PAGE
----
Marlinton Farmers Market Will Now Accept Food Stamps
Marlinton, WV – Each summer, Saturday mornings at the Marlinton Mini Park find a variety of vegetable growers, bakers and crafts people selling their wares at the Marlinton Farmers Market. Beginning June 26, more of their Marlinton-area and Pocahontas County neighbors will be able purchase the food that’s available. That’s when these vendors can start accepting food stamps for their local produce, baked goods, preserves and vegetal garden plant starts.
Amelia Swenson says this is a win-win development for families on limited incomes, as well as the vendors themselves.
“I think a neat motivator behind getting the EBT machine is that it’s such a great way to put this money back into our economy and really support the local farmers in this area,” she says. “So I think it’s a neat way to get this money feeding back into our economy. And it’s a great way to support your neighbors our community here in Pocahontas.”
Swenson worked with both the Farmers Market and West Virginia agencies to obtain the Electronic Benefits Transaction, or EBT, machine that will allow people to use food stamps at the market. She explains how the transactions will take place at the Marlinton Farmers Market.
“To use your food stamps benefits at the Farmers Market, you can go up to the booth with the EBT machine and ask them for a certain amount of money,” she says. “Then they’ll take your food stamp/EBT card and deduct that from your account. They will exchange it for these wooden nickels that you use in one-dollar denominations. So you can go around to all the different booths, and as long as the vendor is happy to accept the tokens, you can exchange them for food and plant starts for your garden and even backed goods.”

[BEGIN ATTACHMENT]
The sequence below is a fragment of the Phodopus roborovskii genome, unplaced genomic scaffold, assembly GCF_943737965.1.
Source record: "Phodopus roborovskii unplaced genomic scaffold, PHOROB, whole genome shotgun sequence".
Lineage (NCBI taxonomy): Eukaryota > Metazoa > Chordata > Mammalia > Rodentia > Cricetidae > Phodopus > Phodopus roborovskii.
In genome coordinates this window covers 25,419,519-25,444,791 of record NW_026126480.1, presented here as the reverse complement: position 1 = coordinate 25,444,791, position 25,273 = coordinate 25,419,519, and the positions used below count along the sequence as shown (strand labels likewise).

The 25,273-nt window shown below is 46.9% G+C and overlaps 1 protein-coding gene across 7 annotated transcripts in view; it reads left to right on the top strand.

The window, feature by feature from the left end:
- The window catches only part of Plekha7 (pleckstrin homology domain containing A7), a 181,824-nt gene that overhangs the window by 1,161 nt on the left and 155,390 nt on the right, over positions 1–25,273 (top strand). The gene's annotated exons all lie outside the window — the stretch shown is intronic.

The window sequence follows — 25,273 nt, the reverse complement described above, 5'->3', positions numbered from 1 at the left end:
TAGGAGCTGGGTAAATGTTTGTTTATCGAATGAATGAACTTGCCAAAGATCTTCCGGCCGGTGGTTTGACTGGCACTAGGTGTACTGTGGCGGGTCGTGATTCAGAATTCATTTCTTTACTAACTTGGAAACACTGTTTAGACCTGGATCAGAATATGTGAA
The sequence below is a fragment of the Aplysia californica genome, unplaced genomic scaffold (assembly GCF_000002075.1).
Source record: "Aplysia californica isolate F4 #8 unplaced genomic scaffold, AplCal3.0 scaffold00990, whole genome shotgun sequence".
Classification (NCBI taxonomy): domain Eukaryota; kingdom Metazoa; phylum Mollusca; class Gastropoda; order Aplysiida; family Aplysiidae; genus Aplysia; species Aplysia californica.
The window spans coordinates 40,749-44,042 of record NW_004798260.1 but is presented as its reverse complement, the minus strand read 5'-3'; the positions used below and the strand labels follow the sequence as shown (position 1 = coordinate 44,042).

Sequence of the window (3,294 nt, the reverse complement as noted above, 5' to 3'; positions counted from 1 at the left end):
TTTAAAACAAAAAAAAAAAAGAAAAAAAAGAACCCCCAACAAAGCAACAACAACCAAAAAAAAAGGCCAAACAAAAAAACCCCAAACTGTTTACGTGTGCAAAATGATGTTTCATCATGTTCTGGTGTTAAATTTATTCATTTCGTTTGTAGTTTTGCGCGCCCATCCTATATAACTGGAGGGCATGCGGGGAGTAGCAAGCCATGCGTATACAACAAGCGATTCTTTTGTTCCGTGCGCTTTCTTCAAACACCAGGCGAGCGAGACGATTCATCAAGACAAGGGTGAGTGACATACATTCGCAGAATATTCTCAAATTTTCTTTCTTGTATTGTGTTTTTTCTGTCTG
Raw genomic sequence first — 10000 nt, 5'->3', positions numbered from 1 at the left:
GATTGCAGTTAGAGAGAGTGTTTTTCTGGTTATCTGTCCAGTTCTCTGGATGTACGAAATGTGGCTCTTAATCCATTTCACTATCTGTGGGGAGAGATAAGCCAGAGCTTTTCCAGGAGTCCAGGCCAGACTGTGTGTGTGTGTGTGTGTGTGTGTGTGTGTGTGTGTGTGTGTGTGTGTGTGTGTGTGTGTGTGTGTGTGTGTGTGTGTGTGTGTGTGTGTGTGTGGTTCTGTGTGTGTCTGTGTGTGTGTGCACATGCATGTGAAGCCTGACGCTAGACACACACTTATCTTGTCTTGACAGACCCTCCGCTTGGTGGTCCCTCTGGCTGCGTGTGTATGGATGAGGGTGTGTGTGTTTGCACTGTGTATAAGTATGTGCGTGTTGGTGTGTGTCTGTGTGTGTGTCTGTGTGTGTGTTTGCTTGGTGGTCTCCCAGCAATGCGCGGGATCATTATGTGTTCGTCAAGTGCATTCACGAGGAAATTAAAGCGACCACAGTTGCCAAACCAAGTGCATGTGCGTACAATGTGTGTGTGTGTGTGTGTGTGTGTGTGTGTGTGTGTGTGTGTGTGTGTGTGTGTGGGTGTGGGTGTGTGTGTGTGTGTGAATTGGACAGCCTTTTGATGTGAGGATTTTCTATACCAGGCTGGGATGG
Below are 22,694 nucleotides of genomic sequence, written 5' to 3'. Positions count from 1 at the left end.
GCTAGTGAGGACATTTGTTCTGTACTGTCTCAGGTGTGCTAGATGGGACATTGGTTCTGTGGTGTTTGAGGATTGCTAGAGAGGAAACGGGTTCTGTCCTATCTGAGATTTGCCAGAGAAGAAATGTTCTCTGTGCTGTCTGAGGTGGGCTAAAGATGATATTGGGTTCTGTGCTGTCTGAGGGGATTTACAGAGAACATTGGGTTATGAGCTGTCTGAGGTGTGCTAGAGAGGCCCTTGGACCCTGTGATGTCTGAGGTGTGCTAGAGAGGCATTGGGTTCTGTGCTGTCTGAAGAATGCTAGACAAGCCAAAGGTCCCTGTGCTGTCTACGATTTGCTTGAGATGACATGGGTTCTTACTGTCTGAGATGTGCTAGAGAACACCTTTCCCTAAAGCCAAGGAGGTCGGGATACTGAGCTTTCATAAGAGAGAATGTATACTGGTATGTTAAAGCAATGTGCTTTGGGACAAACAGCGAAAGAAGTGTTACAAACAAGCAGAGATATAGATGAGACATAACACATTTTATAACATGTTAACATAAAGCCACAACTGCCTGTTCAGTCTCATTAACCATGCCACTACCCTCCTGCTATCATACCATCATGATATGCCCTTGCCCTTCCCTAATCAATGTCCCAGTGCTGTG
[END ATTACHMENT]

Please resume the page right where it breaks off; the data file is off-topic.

In order to have access to electricity and a phone line for the machine, Swenson says the booth with the EBT machine will be located directly across the street from the Farmers Market. While vendors must wait a couple weeks to be reimbursed for EBT purchases, Swenson says most are enthusiastic about the ability to accept food stamps.
“Pretty much all of the vendors have expressed strong interest in it,” Swenson says. “And I think a soon as others if they’re a little wary at first as soon as they see how well it’s working and other people making money, then there’s a lot of potential there.”
For vendors who participate, Swenson outlines how the reimbursement process works.
“The vendors get a receipt for the amount of tokens that they received that day, and then we will be writing them checks out of an account that all the money is getting pooled into,” she says. “We will be giving them reimbursements twice a month, in order to cut down a little bit on the paper work we have to do. Relatively quickly, they’ll get reimbursed for that money.”
Currently, Swenson says the market offers in-season produce, a variety of breads, muffins and other baked goods, jams and jellies, and locally-grown, fresh-ground corn meal. She says both families and vendors will benefit from the ability of the farmers market to accept food stamps.
“I think that the vendors are really excited to open up a different avenue in potential revenues to gain at the market, and to just make their food more accessible to everyone in the community,” Swenson says. “I think it’s a great start.”